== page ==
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Auxin is a plant hormone that triggers a broad variety of responses during plant development. These responses range from correct cell division patterns during embryogenesis to formation and growth of different organs. Due to its importance for plant growth and development, many aspects of the biology of auxin have been studied. In Chapter 2, we use Arabidopsis embryogenesis as a stage to describe generalities about its biosynthesis, transport, components of its signaling pathway and transcriptional control of some know target genes.
As most of the players involved in transcriptional regulation in response to auxin have been identified, the question of how the same signal can elicit so many different responses remains open. In this thesis we approach this issue by focusing on the ultimate effectors of the auxin signaling pathway: the ARF family of transcription factors. In Chapter 3 we present the crystal structure of the DNA binding Domain (DBD) of two divergent members of the family: ARF1 and ARF5. Careful observation of the structures, followed by in vitro and in vivo experiments led to the following conclusions: 1) ARF DBDs dimerize through a conserved alpha-helix, and bind cooperatively to an inverted repeat of the canonical TGTCTC AuxRE. Dimerization of this domain is important for high-affinity DNA binding and in vivo activity. 2) Monomeric ARFs have the same binding preference for the DNA sequence TGTCGG (determined by protein binding microarray). 3) DNA-contacting residues are almost completely conserved within the ARF family members. 4) The distance between the AuxREs may play a role for binding of specific ARF dimers as for example, ARF5 can accommodate and bind to different spacing (6-9 bp) compared to ARF1 which is more rigid (7-8 bp).
In Chapter 4 we follow up on the observations made. First we again used structural biology to determine the reason of the high binding affinity to the TGTCGG sequence compared to the previously identified canonical TGTCTC element. We found that in complex with TGTCGG, His137 (ARF1) could rotate and make hydrogen bonds with either G5 or G6, as well as a hydrogen bond with the C opposing to G6. This rotation is not possible when in complex with TGTCTC and there the same histidine can make only one hydrogen bond with the G opposing to C6. We conclude then that this histidine plays a role in determining the strength of binding to TGTCNN elements and that this also reflects in its specific transcriptional activity as mutating the corresponding histidine in ARF5 renders a semi-functional protein in vivo (Chapter 3).
The next observation we followed up in Chapter 4 is the biological meaning of ARF DBDcooperative binding to DNA. We identified AuxRE inverted repeats (IR) in the promoter of the TMO5 gene and mutated them. This brought the expression of the gene to very low levels despite the presence of other multiple single AuxREs. Thus, the single inverted AuxRE repeat in the TMO5 promoter is essential for ARF5 binding and gene regulation. Importantly, mutating only a single AuxRE element within the inverted repeat led to very pronounced loss of activity, consistent with requirement of both AuxRE sites for high-affinity ARF5 binding. We then concluded that IR AuxREs have a significant effect in gene regulation by ARFs. Next we search the genome for bipartite AuxREs that correlated to auxin response and found two main elements: inverted repeat with 8 bases of spacing (IR8) and direct repeat with 5 bases of spacing (DR5). As this kind of bipartite AuxREs are rarer to find than single AuxREs, we tested their presence in promoters as predictors of auxin responsiveness by qPCR. We found that about 75% of the selected genes containing either IR8 or DR5 responded to auxin. The expression study also show that genes containing the DR5 sequence were only up-regulated when regulated. Interestingly, Surface Plasmon Resonance study showed that only class A (activator) ARFs can bind the DR5 sequence cooperatively.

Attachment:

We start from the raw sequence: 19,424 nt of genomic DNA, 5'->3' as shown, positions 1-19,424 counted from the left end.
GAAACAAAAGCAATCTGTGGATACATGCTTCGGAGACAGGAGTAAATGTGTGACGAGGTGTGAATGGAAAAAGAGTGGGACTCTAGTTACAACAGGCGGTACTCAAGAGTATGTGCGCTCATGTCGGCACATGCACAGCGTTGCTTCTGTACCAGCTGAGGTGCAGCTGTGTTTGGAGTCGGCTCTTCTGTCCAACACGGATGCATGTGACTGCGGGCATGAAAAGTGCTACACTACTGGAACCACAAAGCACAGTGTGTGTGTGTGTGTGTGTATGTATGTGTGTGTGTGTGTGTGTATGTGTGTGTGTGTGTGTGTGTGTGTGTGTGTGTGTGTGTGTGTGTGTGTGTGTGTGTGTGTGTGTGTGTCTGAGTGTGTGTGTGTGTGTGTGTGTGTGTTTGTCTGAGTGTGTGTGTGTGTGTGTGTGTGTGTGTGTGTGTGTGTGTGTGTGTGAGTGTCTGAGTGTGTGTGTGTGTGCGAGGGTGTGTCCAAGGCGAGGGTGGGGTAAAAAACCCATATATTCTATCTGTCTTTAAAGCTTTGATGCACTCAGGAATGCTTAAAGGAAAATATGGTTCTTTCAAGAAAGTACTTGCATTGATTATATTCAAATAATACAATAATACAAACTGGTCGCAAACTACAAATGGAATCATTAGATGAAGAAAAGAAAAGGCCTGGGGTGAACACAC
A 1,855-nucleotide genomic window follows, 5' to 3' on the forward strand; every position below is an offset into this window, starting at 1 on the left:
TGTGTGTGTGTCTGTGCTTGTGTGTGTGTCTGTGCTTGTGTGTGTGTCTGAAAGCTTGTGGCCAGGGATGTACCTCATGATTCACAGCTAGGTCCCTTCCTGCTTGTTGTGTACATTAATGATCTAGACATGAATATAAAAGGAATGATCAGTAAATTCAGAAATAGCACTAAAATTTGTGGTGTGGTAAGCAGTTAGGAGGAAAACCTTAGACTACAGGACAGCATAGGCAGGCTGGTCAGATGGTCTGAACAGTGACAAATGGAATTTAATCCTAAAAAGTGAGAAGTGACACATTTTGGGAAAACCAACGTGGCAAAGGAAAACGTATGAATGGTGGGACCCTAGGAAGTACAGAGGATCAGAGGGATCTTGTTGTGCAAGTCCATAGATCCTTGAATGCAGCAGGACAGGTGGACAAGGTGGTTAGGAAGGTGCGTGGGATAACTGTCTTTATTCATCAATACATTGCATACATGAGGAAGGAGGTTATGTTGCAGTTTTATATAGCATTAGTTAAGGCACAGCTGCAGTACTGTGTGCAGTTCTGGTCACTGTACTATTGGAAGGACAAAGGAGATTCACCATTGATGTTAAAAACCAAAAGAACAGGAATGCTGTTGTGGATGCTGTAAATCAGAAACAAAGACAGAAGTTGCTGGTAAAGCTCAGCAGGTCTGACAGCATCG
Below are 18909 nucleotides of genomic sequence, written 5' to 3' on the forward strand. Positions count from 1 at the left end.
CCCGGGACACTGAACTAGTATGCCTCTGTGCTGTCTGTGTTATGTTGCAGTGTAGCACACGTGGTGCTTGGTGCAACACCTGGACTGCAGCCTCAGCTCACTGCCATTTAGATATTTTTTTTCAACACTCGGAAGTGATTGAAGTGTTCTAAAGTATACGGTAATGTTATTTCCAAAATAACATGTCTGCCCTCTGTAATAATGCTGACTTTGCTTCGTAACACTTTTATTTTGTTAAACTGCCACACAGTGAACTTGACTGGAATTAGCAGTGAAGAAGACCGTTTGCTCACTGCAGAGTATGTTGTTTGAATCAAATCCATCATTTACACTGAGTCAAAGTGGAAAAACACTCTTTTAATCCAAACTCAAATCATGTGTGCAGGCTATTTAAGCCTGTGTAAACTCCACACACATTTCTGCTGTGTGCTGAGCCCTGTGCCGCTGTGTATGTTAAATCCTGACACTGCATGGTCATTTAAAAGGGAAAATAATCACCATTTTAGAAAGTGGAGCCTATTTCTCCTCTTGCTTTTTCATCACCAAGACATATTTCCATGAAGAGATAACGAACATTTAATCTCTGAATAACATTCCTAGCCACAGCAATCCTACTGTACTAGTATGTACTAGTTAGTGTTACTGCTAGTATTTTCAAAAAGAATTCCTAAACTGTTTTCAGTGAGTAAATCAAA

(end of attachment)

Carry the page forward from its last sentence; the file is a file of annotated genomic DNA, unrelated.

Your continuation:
As the structural differences of ARFs DBDs are subtle, we then asked if specific gene targeting is determined by this domain alone. In Chapter 5 we used a DBD swap experiment and conclude that the DBD is necessary for specific gene targeting but not sufficient and the other domains of an ARF also contribute in its specific activity.
In Chapter 5 we expand our focus from the DBD to the other ARF domains, Middle Region (MR) and C-terminal (CT). As ARFs have protein-protein interaction interfaces in all three domains, we expressed the isolated domains of ARF5 and perform immuno-precipitation followed by tandem mass-spectrometry. Although the procedure needs optimization, some interactions expected for each domain could be identified. The DBD showed to interact with the general transcription machinery and the CT could interact with another ARF and 3 Aux/IAA. These interactions seem to be specific as the Aux/IAA recovered are not the most abundant in the sampled tissue.
Finally, in Chapter 6 all the obtained results are put in a broader context and new questions derived from our results are proposed.
|Qualification||Doctor of Philosophy|
|Award date||22 Dec 2016|
|Place of Publication||Wageningen|
|Publication status||Published - 2016|
- gene regulation
- plant growth regulators
- embryonic development
- plant embryos